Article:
In a little over five weeks I will be going to China to study Kung Fu. On a mountain. At a temple. With Taoist priests. For a month.
I saw my first Kung Fu movie when I was seven years old (“Five Fingers of Death”), which was quickly followed by Bruce Lee’s “Fist of Fury” (better known as “The Chinese Connection” in America), and with that, I was hooked. So started my lifetime obsession with Chinese martial arts. If I wasn’t sneaking off to Chinatown to buy rare Kung Fu books and comics, or frequenting one of the four theatres that showed Kung Fu movies there (oftentimes hitting all four in the course of a week), I was either at home flying around the living room with high kicks and nunchucks, or narrowly avoiding getting my ass kicked by older kids in the surrounding Chinese neighborhood (where a then-as-yet-unknown Donnie Yen was honing his skills at his mother’s Kung Fu school). I was eventually accepted into the fold, and haven’t looked back since.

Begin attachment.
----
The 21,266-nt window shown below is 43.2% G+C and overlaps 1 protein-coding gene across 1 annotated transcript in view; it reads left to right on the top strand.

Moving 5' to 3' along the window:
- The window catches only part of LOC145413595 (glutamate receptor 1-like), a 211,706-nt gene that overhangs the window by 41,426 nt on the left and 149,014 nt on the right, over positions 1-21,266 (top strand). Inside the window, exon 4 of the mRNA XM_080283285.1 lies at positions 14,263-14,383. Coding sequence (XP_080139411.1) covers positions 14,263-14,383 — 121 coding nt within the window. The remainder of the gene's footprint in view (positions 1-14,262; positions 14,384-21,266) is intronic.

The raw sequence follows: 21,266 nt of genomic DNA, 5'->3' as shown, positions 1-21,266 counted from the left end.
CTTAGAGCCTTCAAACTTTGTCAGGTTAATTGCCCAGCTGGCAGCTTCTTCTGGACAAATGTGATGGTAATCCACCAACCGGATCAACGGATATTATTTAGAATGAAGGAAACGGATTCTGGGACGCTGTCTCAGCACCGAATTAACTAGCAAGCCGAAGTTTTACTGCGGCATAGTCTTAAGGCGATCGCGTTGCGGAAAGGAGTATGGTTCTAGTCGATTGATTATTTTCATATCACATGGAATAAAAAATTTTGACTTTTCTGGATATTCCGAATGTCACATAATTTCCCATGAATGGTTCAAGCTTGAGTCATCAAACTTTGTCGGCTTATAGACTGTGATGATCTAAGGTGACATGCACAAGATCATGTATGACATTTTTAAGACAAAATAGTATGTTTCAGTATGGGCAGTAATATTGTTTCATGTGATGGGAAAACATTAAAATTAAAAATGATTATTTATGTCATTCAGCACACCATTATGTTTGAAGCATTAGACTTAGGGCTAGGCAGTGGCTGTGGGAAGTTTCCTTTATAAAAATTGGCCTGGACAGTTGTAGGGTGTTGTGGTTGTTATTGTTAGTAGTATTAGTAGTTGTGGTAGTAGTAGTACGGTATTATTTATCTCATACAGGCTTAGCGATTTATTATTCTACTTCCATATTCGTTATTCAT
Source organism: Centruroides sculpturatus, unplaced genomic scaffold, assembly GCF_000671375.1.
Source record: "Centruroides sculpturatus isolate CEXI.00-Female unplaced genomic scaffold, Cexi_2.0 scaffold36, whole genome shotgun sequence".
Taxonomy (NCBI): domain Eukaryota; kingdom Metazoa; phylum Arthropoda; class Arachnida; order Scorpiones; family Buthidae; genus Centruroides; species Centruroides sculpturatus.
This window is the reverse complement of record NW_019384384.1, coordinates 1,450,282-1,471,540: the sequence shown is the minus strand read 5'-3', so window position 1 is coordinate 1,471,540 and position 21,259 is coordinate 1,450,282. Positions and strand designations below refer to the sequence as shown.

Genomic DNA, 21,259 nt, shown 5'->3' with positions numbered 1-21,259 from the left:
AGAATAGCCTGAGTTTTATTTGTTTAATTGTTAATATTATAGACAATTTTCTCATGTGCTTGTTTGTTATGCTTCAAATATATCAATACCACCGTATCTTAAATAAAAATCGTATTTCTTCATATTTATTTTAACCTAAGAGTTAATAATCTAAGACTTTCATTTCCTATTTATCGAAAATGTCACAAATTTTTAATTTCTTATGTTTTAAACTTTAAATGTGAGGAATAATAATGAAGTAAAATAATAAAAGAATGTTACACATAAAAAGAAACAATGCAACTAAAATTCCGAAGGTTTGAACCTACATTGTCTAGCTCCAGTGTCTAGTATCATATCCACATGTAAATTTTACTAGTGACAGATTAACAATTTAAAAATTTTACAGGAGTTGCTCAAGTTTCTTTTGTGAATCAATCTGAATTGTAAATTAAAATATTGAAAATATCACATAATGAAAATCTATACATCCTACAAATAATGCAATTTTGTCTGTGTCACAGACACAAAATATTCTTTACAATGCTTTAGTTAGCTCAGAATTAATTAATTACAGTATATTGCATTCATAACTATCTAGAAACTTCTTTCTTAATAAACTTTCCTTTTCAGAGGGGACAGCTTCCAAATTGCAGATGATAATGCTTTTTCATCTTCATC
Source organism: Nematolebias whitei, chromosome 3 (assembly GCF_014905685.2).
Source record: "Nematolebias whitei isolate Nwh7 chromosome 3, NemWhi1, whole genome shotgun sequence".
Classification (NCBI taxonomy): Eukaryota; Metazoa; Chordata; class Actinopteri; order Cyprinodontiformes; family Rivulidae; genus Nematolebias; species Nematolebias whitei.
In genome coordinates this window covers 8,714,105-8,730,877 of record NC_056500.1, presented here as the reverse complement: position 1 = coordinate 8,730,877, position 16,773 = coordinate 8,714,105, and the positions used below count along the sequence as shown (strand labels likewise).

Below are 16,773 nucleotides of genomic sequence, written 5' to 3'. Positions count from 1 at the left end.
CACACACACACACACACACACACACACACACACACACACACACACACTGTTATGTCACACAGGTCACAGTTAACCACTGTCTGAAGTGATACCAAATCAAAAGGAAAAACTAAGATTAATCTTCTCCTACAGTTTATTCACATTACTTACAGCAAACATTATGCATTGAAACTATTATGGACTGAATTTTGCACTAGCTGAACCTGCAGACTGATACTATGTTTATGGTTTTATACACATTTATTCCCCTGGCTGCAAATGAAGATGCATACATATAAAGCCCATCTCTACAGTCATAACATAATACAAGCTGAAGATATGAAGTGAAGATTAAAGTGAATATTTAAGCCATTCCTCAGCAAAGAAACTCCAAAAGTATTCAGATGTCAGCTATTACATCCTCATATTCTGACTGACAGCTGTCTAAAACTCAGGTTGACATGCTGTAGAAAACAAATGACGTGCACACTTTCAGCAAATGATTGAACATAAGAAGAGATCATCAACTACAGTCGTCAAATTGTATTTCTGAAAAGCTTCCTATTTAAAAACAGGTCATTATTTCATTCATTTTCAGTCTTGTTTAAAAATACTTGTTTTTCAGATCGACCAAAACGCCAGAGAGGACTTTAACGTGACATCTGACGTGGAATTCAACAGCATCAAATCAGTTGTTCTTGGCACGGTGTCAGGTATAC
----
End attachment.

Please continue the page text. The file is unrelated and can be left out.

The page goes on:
While I loved the stories of revenge and perseverance of so many of the old classic Kung Fu movies, it was the fantastic tales of flying swordsmen and women, who roamed the land dispensing justice on a never-ending quest for adventure, enlightenment, and truth that really struck a chord with me as a kid. Some were rogue soldiers, others were bandits and outlaws with an Eastern “Robin Hood” mindset, and the shaven-headed Buddhist monks of Shaolin were always there to be the calming voice of reason. But the coolest ones for me were always the long haired, high flying (and often “eccentric”) mystical sword-wielding Taoist priests from the magical temples of Wudang Mountain.
And now I get to go there and study with them high atop the clouds in ancient temples. To say this is the realization of a childhood dream would be an understatement. I can’t wait to tell you all about it when I come back. And I’m sure there will be enough inspiration for at least a few songs…